mHealth use for non-communicable diseases care in primary health: patients’ perspective from rural settings and refugee camps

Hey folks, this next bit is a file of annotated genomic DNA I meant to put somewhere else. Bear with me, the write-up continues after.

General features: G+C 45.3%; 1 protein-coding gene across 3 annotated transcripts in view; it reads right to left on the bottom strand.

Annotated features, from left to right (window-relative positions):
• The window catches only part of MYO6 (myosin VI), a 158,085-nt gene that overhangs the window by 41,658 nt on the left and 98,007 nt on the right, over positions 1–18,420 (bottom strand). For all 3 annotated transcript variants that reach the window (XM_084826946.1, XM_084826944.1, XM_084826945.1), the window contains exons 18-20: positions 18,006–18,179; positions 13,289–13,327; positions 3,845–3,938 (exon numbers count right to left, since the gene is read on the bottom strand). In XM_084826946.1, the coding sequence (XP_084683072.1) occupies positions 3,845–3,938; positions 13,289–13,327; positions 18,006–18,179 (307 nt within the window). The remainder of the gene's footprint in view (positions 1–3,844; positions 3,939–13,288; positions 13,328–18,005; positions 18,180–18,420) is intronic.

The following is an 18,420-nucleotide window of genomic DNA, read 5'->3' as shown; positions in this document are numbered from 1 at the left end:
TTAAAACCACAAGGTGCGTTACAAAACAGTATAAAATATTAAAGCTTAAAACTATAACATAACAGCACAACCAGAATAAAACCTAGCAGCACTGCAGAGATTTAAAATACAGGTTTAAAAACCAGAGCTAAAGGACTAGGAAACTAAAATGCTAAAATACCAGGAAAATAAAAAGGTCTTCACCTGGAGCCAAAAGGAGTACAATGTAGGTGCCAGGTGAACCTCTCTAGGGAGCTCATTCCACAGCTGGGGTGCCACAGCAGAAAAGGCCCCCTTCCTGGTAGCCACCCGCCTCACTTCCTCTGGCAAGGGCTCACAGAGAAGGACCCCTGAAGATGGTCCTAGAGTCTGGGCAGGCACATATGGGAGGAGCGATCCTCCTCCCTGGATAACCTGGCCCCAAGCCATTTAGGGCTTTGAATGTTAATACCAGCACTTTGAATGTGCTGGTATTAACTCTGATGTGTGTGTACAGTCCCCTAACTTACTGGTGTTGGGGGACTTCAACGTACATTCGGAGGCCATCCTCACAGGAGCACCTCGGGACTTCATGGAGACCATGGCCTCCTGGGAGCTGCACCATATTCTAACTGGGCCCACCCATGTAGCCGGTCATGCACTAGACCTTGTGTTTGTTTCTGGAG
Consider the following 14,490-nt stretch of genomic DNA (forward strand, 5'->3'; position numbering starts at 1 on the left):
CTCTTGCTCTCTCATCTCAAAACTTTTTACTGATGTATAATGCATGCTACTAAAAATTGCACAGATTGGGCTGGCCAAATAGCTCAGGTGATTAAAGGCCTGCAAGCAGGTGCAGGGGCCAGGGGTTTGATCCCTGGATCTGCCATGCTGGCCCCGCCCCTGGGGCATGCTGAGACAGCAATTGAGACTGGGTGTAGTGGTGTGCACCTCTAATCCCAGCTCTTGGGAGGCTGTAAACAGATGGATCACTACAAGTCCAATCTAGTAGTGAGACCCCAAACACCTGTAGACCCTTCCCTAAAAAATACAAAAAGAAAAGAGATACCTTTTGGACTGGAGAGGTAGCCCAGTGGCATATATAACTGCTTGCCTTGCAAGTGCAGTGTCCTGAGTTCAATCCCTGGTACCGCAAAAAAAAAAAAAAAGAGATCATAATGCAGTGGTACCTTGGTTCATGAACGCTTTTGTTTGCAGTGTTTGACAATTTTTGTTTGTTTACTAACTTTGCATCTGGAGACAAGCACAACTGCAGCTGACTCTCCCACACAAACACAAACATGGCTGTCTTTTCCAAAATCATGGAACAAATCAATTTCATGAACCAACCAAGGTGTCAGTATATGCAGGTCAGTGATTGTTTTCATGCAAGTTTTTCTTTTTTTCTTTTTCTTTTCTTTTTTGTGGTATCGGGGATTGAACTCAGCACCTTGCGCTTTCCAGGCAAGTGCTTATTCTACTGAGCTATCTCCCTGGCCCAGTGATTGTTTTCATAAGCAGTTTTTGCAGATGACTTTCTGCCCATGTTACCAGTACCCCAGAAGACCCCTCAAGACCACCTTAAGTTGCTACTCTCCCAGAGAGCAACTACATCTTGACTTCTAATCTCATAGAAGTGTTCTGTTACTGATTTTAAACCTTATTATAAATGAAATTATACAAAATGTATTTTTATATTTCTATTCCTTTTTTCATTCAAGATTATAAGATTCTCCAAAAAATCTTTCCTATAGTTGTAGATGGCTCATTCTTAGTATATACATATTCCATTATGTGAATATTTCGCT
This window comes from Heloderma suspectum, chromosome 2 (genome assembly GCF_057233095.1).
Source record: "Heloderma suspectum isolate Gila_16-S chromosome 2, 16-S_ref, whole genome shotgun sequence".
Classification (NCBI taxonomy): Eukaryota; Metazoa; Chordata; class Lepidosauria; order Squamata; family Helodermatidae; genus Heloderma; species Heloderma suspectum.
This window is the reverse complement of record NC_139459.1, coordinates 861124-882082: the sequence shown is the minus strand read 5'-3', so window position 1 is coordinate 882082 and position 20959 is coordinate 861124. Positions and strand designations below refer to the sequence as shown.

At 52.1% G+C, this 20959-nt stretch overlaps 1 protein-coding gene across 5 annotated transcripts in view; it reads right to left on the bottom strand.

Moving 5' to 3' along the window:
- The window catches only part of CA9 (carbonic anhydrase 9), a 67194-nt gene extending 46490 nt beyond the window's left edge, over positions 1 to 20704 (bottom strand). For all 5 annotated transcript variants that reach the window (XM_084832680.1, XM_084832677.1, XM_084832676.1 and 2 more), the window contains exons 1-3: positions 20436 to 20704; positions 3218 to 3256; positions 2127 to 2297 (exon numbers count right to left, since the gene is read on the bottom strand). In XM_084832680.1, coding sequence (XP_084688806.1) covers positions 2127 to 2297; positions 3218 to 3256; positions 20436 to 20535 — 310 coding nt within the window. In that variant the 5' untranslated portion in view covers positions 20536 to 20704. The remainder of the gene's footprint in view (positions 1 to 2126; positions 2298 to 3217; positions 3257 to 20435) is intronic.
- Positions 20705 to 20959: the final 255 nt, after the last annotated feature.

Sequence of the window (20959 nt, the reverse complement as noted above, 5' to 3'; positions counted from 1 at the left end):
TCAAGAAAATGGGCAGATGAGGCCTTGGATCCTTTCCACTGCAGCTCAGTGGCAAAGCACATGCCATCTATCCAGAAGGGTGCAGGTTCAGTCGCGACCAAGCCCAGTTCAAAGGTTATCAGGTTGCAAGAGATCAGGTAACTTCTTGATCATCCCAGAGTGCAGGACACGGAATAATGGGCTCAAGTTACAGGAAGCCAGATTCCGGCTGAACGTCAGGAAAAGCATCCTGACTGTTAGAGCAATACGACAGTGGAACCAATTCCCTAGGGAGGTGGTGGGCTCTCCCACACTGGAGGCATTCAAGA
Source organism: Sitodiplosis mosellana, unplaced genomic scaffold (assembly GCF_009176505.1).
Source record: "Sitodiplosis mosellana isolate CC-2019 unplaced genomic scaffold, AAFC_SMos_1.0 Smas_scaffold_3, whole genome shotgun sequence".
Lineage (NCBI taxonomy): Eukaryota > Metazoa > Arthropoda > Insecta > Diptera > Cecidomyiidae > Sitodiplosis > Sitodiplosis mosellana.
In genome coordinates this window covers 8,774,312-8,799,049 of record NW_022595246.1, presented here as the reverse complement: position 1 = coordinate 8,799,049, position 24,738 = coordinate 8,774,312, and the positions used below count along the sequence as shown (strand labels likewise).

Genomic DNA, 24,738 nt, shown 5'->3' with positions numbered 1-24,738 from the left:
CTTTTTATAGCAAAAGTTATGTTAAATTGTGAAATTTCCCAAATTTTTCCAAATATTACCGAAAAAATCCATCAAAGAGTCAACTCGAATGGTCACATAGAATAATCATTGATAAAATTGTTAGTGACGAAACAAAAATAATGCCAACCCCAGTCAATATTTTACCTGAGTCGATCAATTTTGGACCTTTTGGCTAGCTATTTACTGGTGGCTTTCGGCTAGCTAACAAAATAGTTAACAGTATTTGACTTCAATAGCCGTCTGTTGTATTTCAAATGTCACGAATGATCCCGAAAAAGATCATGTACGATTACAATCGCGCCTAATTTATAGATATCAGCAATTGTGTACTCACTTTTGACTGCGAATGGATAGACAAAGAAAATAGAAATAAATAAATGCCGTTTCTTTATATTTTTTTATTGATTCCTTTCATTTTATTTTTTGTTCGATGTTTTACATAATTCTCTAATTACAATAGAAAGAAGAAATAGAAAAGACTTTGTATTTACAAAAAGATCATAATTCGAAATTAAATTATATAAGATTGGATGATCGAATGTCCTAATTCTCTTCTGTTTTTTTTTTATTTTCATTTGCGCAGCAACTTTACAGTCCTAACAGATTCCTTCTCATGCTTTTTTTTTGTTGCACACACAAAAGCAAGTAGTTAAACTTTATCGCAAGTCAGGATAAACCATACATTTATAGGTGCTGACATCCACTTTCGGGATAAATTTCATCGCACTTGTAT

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Background: Non-communicable diseases (NCDs) account for 85% of deaths in Lebanon and contribute to remarkable morbidity and mortality among refugees and underserved populations. This study assesses the perspectives of individuals with hypertension and/or diabetes in rural areas and Palestinian refugee camps towards a population based mHealth intervention called ‘eSahha’. Methods: The study employs a mixed-methods design to evaluate the effectiveness of SMSs on self-reported perceptions of lifestyle modifications. Quantitative data was collected through phone surveys, and qualitative data through focus group discussions. Descriptive statistics and bivariate analysis were performed. Results: About 93.9% (n=1000) of respondents perceived the SMSs as useful and easy to read and understand. About 76.9% reported compliance with SMSs through daily behavioral modifications. Women (P=0.007), people aged≥76 years (P<0.001), unemployed individuals(P<0.001), individuals who only read and write (P<0.001) or those who are illiterate (P<0.001) were significantly more likely to receive and not read the SMSs. Behavior change across settings was statistically significant (P<0.001). Conclusion: While SMS-based interventions targeting individuals with hypertension and/or diabetes were generally satisfactory among those living in rural areas and Palestinian refugee camps in Lebanon, a more tailored approach for older, illiterate and unemployed individuals is needed.